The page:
Efforts seek to combat ND's culture of drinking
Brian Hall has one theory about why underage drinking is so prevalent in North Dakota. "In North Dakota, before they have a gas station, they have a bar," said the North Dakota State University junior.
Brian Hall has one theory about why underage drinking is so prevalent in North Dakota.
"In North Dakota, before they have a gas station, they have a bar," said the North Dakota State University junior. "I'd say that's why it is so common: because it's everywhere."
State and local officials agree the culture of drinking in the state makes it difficult to change attitudes about underage drinking.
They point to a number of reasons why that culture exists.
Some mention the isolation of the state and the mindset that "there's nothing to do." Others point to a time when certain states, including Minnesota, had legal drinking ages of 18 and 19. Therefore, some people believe since they drank at that age, teens today should also be able to.
North Dakota's small communities also make it easier for youths to find someone to buy them alcohol. Students in rural towns generally know everyone who graduated a few years before them, and a tradition is for 21-year-olds to buy booze for younger friends.
Children also see parents drinking at street dances, baseball games, fairs and graduation parties, leaving them to see drinking as part of having fun, others say.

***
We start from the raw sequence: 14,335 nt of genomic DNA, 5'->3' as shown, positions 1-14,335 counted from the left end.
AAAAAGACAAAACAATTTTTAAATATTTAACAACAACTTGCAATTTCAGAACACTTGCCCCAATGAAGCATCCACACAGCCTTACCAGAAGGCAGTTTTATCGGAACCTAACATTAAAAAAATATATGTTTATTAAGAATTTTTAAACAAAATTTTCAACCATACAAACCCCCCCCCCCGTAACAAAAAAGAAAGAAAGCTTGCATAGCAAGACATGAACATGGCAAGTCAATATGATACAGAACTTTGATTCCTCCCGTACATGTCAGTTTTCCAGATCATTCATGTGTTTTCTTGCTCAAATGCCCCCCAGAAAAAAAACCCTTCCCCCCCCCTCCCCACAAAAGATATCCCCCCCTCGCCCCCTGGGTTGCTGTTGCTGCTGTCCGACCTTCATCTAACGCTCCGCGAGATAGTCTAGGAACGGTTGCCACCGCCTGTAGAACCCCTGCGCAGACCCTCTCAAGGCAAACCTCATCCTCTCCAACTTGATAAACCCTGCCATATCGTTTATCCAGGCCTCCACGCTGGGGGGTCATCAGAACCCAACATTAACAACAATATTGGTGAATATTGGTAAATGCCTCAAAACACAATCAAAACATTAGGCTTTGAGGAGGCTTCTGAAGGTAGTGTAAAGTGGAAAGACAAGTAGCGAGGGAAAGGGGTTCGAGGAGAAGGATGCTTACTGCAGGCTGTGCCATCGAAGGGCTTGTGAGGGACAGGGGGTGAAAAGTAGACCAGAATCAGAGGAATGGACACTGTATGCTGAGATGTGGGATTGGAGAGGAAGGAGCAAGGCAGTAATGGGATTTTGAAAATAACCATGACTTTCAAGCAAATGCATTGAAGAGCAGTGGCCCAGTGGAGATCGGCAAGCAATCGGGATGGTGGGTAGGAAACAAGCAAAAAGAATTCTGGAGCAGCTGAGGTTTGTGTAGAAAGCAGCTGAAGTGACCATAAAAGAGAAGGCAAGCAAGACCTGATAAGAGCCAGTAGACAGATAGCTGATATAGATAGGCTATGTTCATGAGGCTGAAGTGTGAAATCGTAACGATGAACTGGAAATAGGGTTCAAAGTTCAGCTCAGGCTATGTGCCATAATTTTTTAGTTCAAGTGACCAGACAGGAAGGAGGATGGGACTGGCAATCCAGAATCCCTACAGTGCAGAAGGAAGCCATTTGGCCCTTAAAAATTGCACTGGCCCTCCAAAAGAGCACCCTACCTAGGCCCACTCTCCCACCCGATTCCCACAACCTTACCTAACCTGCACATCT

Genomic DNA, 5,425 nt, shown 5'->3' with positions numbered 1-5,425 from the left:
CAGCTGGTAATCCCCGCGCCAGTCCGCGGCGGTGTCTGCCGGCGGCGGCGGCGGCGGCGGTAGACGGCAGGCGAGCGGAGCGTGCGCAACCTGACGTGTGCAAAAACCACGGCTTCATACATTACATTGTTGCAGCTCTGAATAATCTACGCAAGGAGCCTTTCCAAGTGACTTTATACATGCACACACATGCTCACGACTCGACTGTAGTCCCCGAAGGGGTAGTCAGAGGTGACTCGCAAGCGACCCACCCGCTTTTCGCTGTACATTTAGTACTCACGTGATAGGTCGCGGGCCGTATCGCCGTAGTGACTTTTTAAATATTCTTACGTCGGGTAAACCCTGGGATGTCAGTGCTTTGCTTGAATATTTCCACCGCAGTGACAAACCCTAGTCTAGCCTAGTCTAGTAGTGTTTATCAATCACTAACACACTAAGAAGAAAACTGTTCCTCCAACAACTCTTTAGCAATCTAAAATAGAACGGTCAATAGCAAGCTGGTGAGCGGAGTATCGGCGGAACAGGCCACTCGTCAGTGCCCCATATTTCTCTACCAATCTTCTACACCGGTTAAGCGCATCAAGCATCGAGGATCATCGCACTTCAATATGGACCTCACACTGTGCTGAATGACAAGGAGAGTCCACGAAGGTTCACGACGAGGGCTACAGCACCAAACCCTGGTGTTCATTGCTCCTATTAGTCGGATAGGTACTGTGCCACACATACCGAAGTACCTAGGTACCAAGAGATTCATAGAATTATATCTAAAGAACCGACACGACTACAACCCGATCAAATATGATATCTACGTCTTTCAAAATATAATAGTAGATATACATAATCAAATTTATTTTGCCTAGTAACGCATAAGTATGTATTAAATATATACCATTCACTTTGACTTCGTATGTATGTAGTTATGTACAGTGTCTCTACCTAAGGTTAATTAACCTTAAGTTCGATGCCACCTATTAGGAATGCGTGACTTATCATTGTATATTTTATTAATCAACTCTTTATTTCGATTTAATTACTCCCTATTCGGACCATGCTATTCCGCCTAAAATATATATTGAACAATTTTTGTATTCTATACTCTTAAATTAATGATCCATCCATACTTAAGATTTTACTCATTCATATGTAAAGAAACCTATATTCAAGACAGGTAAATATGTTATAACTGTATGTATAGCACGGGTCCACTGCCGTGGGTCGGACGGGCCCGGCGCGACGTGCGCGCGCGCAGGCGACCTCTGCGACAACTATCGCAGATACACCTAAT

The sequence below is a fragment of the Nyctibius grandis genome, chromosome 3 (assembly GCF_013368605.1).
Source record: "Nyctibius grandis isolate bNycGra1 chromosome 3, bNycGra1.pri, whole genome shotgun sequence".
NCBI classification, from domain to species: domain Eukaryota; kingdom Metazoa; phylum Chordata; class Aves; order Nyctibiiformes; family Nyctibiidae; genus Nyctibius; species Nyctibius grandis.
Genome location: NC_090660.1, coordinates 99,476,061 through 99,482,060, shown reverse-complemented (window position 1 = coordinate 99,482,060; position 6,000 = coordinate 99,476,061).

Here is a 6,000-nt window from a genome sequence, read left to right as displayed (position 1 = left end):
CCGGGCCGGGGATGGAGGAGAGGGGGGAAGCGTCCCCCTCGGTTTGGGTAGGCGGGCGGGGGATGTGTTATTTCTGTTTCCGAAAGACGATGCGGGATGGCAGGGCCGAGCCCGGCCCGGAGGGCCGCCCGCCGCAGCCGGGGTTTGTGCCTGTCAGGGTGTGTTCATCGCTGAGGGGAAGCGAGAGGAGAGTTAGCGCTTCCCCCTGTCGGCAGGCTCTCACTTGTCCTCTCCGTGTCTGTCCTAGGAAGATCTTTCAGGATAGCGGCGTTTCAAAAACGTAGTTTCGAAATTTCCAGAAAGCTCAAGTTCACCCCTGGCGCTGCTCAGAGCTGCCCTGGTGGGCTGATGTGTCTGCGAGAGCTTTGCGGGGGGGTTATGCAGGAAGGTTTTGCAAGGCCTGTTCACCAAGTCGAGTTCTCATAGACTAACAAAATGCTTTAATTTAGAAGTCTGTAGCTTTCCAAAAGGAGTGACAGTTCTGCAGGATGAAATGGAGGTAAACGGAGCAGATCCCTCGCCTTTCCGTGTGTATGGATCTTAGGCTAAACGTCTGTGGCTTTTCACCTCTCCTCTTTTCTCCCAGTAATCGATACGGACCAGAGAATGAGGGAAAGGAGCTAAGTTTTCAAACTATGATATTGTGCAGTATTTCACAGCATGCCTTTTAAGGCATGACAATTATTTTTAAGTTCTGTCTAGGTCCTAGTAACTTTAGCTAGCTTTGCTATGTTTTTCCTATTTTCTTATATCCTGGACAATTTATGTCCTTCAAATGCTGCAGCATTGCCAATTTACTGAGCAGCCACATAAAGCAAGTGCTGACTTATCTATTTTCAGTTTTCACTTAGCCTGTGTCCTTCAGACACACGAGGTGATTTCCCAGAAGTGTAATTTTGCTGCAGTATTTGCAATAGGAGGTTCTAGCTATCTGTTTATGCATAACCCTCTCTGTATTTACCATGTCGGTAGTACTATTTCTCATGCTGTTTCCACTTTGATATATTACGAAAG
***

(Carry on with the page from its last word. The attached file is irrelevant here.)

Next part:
Wahpeton, N.D., Police Chief Scott Thorsteinson said the societal norm of drinking was also around during his parents' generation.
"I'm a baby boomer. The generation before us, it didn't matter how much you drank, as long as you got out the door to work," Thorsteinson said. "If you were able to go out and provide for your family, you didn't have a problem. That's not necessarily the case, in my view."
The changing view of alcohol and its possible consequences - some deadly, as recent college deaths have shown - are leading more in the state to speak up and take a stand against underage drinking.
The following looks at state, local and educational efforts to combat what they see as a serious problem:
In the past five years, the state Department of Human Services has spent
$8.4 million in federal funding to combat substance abuse and underage drinking, said JoAnne Hoesel, director of the state's Mental Health and Substance Abuse Services Division. The money was divided among law enforcement agencies, community education efforts and state prevention coordinators.
Corey Ernst, the coordinator for six counties in eastern North Dakota, uses her funding for several projects. A new program will involve college athletes going into schools to talk to kids about alcohol.